In the interests of maintaining a compact form, it is preferred to dimension the reboiler 28 such that it lies wholly within the lateral dimension of the generator vessel 12. The actual lateral dimension of the reboiler 28 depends on the capacity of the generator vessel 12, the diameter of the slurry removal pipe 20 and the capacity of the pump 24.
While the vertical passageway 18 is illustrated as being provided to one side of the generator vessel 12, and discharging diametrically thereof, this structure represents only one possible but convenient arrangement. Another possibility is to construct the passageway or duct 18 in such a way that it terminates at its upper end in a circular or other conveniently shaped orifice located centrally of the generator vessel 12 above the liquid level of the reaction medium 13. A baffle may be provided vertically upwardly spaced from such a central orifice to direct the fluid discharging therefrom towards the generator vessel walls.
As described above, in the embodiment of FIGS. 1 and 2, the fluid entering the generator 12 does so generally radially of the generator vessel 12 and of the reaction medium 13. The embodiment shown in FIGS. 3 and 4 illustrates a modification of this arrangement whereby the internal baffle 14 is curved round within the vessel at its upper end to provide a vertically elongate rectangular exit orifice 44 opening along the internal wall of the vessel 12 and arranged to project the incoming fluid generally tangentially to the internal wall of the generator 12. The tangential entry of recycled fluid assists in the separation of entrained liquid from the gaseous phase enabling the vapor separation space 15 of the generator vessel 12 to be decreased in size.
In the generator vessel 12 of FIGS. 3 and 4, a more conventional conical bottom closure 16 and axial gaseous outlet 38 are used, although the structures utilized in the embodiment of FIGS. 1 and 2 may also be utilized herein.
It will be seen from the above description of the embodiments of FIGS. 1 to 4, that the pump 24, the reboiler 28 and the acid entry collar 32 are provided outside the generator vessel 12, although forming part of the overall modular unit 10. This arrangement of component parts is quite beneficial in permitting ready maintenance of each of these parts without dissassembly of the whole unit or requiring access to the interior of the vessel 12. Accessibility for maintenance can be a drawback in more integrated structures, such as are described further below.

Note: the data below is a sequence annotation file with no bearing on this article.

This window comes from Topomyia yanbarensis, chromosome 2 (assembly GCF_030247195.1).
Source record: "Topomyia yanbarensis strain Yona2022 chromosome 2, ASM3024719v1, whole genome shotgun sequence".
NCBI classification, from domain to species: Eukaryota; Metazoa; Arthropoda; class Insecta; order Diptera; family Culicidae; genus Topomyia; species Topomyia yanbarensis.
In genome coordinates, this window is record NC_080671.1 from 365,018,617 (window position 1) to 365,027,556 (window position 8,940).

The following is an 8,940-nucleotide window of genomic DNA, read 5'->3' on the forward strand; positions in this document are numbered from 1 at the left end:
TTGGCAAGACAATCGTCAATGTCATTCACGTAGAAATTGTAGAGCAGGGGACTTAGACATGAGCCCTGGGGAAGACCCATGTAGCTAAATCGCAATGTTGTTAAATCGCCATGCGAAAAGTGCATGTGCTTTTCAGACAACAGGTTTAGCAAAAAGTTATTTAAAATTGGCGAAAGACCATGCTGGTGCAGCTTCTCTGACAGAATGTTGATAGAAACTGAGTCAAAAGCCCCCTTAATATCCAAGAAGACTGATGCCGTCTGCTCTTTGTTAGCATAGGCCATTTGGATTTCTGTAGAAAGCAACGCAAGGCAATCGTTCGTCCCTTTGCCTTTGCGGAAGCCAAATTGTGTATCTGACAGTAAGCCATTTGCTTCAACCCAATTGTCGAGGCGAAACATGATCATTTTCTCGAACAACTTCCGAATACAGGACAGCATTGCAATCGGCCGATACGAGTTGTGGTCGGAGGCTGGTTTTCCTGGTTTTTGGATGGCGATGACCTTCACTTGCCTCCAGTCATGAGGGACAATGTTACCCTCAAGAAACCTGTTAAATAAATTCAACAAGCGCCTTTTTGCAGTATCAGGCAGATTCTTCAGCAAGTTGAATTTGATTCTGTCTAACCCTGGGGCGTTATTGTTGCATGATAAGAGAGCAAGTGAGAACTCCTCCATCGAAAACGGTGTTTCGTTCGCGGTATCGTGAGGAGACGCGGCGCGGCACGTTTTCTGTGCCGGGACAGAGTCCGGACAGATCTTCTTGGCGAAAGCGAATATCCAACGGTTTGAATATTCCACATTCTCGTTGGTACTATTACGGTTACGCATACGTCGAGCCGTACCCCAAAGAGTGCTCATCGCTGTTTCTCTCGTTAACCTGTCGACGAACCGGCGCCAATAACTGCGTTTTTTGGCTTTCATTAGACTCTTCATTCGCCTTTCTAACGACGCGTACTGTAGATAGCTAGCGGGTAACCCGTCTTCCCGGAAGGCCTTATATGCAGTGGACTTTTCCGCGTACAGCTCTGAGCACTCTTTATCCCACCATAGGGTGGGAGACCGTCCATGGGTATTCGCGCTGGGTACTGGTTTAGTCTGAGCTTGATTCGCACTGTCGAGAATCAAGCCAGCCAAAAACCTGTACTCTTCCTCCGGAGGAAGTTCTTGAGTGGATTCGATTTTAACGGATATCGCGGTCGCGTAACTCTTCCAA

The structures shown in FIGS. 1 to 4, therefore, combine the component parts into a compact modular chlorine dioxide producing unit without the necessity of an integrated one vessel assembly and in which the component parts requiring service are readily accessible.
The embodiment shown in FIG. 5 is an alternative to that shown in FIGS. 3 and 4 as to manner in which tangential entry of recycled mixture is attained. In FIG. 5, a rectangular opening 46 is provided in the side wall of the generator vessel 12 in communication with an external feed manifold 48, which communicates with the upper end of the second frusto-conical portion 36 through a pipe 50. This embodiment is less preferred, however, than that illustrated in FIGS. 3 and 4, in that an external flow path and associated piping is required, adding to the overall dimension of the generator unit 10 and is more costly to fabricate.
FIG. 6 illustrates an alternative heat exchanger location to that shown in FIGS. 1 to 4. In this embodiment, the heat exchanger 28 communicates directly with the lower outlet of the generator vessel 12, and the pipe 20 connects the pump chamber 24 with the first frusto-conical portion 30. This embodiment is less preferred than that illustrated in FIGS. 1 to 4, in view of the more difficult accessibility to the heat exchanger 28 for maintenance purposes in this embodiment.
In FIG. 7, there is illustrated a more integrated arrangement of the component parts of the chlorine dioxide generation unit of FIGS. 1 to 4. In this embodiment, the frusto-conical portions 30 and 36 and the acid inlet collar 32 are provided as parts of the internal baffling of the generator vessel 12.